Output

Returns a space " " character to indicate left, or a hash "#" character to indicate right.

Explanation

The strchr() function walks a given string and returns a pointer to the first occurrence of a specified character. It has an overload which accepts an integer as the second argument as opposed to a char which saves me 1 character. E.g. '#' can be replaced with 35. I then add one to the pointer returned from the function to get the character immediately following, and dereference it, then return the resulting char.

Note

I would also like to take this opportunity to formally express my annoyance at Visual Studio auto-formatting my code when I'm trying to golf (╯°□°)╯︵ ┻━┻.

Edit: Thanks to Ray for pointing out some differences in C and C++ and where I could save characters <3.

C/C++, 59 bytes

#include<string.h>
char c(char*s){return*(strchr(s,35)+1);}

Since OP specified it can be a "program/function" I elected to write a function to save characters. However, I still included the "#include" statement and accompanying line break in the character count as they are required to compile the function.

Output

Returns a space " " character to indicate left, or a hash "#" character to indicate right.

Explanation

The strchr() function walks a given string and returns a pointer to the first occurrence of a specified character. It has an overload which accepts an integer as the second argument as opposed to a char which saves me 1 character. E.g. '#' can be replaced with 35. I then add one to the pointer returned from the function to get the character immediately following, and dereference it, then return the resulting char.

Note

I would also like to take this opportunity to formally express my annoyance at Visual Studio auto-formatting my code when I'm trying to golf (╯°□°)╯︵ ┻━┻.

C 54 bytes

char*strchr();char c(char*s){return*(strchr(s,35)+1);}

C++ 58 bytes

#include<cstring>
char c(char*s){return*(strchr(s,35)+1);}

Since OP specified it can be a "program/function" I elected to write a function to save characters. However, I still included the "#include" statement and accompanying line break in the character count as they are required to compile the function.

Output

Returns a space " " character to indicate left, or a hash "#" character to indicate right.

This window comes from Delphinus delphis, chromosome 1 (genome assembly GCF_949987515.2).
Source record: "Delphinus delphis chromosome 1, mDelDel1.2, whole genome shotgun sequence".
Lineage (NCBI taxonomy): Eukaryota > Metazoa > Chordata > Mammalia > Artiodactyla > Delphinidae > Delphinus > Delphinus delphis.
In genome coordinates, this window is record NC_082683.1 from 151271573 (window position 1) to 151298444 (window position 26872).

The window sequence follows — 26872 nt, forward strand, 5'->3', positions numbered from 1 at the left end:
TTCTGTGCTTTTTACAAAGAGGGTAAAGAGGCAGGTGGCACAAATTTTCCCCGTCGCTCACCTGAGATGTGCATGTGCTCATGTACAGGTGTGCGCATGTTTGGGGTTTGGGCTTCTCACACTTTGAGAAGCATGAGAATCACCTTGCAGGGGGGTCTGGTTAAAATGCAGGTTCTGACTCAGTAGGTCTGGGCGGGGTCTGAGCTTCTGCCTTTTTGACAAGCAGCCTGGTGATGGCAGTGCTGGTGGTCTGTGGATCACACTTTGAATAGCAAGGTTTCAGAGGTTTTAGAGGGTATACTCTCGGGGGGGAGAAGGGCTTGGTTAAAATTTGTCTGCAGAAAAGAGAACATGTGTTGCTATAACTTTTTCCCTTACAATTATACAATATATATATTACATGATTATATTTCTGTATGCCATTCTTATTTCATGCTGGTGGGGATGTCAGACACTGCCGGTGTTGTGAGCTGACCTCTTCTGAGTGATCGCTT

Explanation

The strchr() function walks a given string and returns a pointer to the first occurrence of a specified character. It has an overload which accepts an integer as the second argument as opposed to a char which saves me 1 character. E.g. '#' can be replaced with 35. I then add one to the pointer returned from the function to get the character immediately following, and dereference it, then return the resulting char.

Note

I would also like to take this opportunity to formally express my annoyance at Visual Studio auto-formatting my code when I'm trying to golf (╯°□°)╯︵ ┻━┻.

Edit: Thanks to Ray for pointing out some differences in C and C++ and where I could save characters <3.

1
source | link

C/C++, 59 bytes

#include<string.h>
char c(char*s){return*(strchr(s,35)+1);}

Since OP specified it can be a "program/function" I elected to write a function to save characters. However, I still included the "#include" statement and accompanying line break in the character count as they are required to compile the function.

Output

Returns a space " " character to indicate left, or a hash "#" character to indicate right.

Explanation

The strchr() function walks a given string and returns a pointer to the first occurrence of a specified character. It has an overload which accepts an integer as the second argument as opposed to a char which saves me 1 character. E.g. '#' can be replaced with 35. I then add one to the pointer returned from the function to get the character immediately following, and dereference it, then return the resulting char.

Note

I would also like to take this opportunity to formally express my annoyance at Visual Studio auto-formatting my code when I'm trying to golf (╯°□°)╯︵ ┻━┻.